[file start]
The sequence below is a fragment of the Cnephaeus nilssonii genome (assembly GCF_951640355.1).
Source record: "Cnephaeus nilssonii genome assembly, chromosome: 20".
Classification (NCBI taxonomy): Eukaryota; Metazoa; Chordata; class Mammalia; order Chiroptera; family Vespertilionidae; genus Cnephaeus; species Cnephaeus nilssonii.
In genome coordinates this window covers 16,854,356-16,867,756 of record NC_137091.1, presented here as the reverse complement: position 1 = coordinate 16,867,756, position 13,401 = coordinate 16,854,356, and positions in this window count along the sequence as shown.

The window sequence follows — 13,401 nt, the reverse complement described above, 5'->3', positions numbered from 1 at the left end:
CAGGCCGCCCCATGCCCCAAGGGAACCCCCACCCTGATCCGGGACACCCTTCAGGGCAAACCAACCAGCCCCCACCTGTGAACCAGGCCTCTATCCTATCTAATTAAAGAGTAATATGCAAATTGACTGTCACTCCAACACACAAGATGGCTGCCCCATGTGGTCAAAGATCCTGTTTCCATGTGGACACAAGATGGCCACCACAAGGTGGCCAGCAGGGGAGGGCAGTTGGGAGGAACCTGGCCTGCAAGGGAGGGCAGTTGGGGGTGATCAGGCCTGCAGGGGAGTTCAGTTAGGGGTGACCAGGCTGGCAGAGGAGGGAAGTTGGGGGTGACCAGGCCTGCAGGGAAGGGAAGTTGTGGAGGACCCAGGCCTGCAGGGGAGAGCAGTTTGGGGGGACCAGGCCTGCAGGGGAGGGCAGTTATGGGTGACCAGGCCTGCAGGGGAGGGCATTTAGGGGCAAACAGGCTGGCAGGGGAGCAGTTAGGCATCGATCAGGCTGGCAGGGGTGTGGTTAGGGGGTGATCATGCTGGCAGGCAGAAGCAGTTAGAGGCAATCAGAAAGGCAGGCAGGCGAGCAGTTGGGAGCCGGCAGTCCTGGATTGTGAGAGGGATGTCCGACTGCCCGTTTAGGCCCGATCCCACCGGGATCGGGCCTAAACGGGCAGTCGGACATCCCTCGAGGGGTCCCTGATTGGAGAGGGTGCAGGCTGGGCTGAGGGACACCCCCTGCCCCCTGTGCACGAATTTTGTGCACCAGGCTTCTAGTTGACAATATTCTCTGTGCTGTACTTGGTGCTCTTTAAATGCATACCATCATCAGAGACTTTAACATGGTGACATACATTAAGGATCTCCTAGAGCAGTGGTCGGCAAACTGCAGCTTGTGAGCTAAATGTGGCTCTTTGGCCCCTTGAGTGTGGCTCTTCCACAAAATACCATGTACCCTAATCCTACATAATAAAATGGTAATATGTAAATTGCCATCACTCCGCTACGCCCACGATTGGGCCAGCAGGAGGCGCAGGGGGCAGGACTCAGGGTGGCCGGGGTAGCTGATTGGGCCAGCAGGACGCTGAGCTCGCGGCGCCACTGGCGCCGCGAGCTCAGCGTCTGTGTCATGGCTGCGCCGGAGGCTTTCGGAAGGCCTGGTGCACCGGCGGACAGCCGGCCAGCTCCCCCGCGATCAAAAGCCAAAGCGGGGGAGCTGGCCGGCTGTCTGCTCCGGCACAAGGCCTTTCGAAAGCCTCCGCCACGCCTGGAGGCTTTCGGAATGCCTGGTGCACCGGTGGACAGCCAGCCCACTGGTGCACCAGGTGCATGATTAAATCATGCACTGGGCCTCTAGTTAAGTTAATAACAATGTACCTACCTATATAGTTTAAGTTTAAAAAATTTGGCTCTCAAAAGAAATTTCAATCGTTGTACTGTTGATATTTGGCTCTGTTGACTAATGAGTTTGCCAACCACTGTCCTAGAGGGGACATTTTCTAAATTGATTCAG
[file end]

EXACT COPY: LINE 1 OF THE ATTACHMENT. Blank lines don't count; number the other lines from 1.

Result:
The sequence below is a fragment of the Cnephaeus nilssonii genome (assembly GCF_951640355.1).